Design studio Alexis Mark on the value of criticism in design practice
- Billie Muraben
- 23 August 2018
For Copenhagen-based design studio Alexis Mark, its project and exhibition space – and now imprint – Annual Reportt provides the literal and cognitive space for engaging in critical design discourse. Focused on an interest in interdisciplinary practice, Annual Reportt “seeks to create a space in which the traditional definitions of various artistic disciplines are negotiable”, where creative practitioners can consider the nature of their practice, its overlaps and impact. Of the platform, the studio says: “It’s important to investigate and question the nature of the things we practice – the decisions we make, for whom and why we make them, what their consequences become.” And elaborating on why: “Obviously good design doesn’t materialise solely from conversations or reading, but we find that reflection and research (and a general social consciousness) can help provide for more interesting, original and explorative approaches. We live in a time in which the transmission of information is more impactful on society than ever before, and it seems very clear that without critical engagement from the professions responsible for it, we open the door for the exploitation of information.”
Off the back of the project, the studio has found that: “Generally, it’s a space where we can discuss, test and develop ideas and methods, which we naturally bring with us when working on other projects. People are more interested in collaborating from the early stages of a project. They value our opinions, and we’re given the space to formulate proposals born from our own readings of each project.” A shift from the traditional relationship, where: “As graphic designers we often find ourselves brought into a project during its final stages. Everything is determined: the motivation, the concept, the content, the title.”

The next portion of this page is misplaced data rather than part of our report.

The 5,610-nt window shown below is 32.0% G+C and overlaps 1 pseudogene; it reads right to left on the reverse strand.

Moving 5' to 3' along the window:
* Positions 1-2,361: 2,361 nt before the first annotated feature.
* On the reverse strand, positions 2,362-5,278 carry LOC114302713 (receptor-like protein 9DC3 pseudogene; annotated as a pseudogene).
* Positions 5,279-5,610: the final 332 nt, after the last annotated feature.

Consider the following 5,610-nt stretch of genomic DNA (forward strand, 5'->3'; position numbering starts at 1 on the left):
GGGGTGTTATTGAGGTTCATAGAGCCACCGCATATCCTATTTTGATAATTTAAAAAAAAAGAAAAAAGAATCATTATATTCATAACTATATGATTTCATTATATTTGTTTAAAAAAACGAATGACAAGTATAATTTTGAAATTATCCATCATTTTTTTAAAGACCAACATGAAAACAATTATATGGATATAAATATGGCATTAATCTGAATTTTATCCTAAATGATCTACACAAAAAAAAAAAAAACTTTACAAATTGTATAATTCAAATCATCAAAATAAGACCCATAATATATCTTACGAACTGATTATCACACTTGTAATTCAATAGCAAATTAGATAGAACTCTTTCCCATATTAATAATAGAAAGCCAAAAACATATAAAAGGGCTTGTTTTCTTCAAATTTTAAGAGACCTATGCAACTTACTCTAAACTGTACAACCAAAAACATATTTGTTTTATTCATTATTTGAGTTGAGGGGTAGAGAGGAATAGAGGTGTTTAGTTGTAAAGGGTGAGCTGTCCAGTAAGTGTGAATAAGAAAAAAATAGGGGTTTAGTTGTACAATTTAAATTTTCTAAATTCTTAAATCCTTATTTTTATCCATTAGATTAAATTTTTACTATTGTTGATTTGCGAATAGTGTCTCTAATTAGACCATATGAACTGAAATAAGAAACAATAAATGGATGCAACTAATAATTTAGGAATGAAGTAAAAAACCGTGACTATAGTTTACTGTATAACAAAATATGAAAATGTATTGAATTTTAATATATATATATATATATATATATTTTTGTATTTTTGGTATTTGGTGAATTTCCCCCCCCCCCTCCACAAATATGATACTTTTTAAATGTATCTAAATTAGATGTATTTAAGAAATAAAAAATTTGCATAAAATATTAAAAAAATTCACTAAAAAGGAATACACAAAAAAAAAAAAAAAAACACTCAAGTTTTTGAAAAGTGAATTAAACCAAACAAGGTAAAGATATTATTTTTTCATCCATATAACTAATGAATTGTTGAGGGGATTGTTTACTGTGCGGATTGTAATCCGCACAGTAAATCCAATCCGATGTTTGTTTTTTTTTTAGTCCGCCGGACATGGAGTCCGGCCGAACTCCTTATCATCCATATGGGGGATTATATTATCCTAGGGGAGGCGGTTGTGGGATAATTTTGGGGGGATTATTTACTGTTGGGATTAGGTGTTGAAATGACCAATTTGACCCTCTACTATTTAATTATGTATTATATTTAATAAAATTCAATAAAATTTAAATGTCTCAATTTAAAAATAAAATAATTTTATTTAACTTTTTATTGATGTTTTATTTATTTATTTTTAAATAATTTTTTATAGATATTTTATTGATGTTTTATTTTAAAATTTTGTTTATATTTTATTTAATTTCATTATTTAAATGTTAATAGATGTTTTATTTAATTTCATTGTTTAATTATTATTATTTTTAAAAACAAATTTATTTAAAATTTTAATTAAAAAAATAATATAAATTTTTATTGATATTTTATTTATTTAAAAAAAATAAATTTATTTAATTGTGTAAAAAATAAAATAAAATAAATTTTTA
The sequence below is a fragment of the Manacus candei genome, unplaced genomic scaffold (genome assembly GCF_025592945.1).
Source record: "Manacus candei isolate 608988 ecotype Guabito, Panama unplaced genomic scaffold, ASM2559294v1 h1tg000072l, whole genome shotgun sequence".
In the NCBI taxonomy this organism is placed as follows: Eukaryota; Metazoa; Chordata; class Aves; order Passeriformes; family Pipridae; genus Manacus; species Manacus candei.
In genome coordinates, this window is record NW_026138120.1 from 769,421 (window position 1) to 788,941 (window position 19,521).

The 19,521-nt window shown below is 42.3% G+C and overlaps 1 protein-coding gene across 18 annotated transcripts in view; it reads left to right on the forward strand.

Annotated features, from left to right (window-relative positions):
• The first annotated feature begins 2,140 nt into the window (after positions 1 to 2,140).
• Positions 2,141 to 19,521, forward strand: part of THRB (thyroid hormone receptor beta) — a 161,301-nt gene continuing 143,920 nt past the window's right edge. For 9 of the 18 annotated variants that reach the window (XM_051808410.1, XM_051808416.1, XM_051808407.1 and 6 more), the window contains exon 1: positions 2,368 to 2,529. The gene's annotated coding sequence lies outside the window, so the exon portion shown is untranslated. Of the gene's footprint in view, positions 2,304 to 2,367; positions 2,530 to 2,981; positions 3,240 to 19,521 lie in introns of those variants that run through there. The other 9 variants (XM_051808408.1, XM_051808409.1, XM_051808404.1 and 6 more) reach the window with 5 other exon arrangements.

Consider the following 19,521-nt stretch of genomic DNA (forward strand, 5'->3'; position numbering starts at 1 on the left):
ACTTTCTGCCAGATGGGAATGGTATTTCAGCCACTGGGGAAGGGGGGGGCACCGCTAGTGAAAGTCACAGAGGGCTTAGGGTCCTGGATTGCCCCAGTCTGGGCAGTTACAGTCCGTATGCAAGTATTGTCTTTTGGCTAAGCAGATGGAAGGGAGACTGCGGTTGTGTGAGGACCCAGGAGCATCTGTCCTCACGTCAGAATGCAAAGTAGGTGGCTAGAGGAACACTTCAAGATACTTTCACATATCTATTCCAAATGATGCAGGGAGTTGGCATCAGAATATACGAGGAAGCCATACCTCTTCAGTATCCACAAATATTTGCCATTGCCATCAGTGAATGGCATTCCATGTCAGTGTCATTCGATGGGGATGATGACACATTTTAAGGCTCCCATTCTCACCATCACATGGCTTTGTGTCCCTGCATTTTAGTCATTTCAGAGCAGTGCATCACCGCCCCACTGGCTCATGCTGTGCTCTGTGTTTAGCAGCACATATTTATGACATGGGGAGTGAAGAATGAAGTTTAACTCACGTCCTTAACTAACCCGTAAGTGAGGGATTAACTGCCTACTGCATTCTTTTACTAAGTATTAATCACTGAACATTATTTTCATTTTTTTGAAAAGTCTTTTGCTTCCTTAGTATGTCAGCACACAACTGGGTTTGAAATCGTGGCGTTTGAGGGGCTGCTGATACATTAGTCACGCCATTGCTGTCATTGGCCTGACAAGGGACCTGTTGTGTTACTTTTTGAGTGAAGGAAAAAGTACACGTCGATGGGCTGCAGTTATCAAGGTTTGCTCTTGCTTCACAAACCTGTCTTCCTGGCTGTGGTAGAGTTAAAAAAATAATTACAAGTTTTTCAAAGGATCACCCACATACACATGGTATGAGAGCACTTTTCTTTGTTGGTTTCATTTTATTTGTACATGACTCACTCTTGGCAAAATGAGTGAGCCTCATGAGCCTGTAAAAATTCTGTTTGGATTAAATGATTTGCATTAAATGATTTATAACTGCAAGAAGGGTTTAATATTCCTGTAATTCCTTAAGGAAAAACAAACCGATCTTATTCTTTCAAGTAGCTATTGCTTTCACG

While Annual Reportt has a broad scope, there’s still a constant thread: “We’re the ones initiating the collaborations and determining projects from the ground up. Thematically, everything revolves around language in some way – the idea of transmission and translation with creative and artistic practice.” This can be more literal – “an independent publishing event, a ‘release party’ of a typeface or an investigation into computer-generated prose” – or abstract – “an exhibition dealing with the idea of a ‘visualisation’ of time, or in the form of a research project into a shared European TV history”.
About the Author
Billie studied illustration at Camberwell College of Art before completing an MA in Visual Communication at the Royal College of Art. She joined It’s Nice That as a Freelance Editorial Assistant back in January 2015 and continues to work with us on a freelance basis.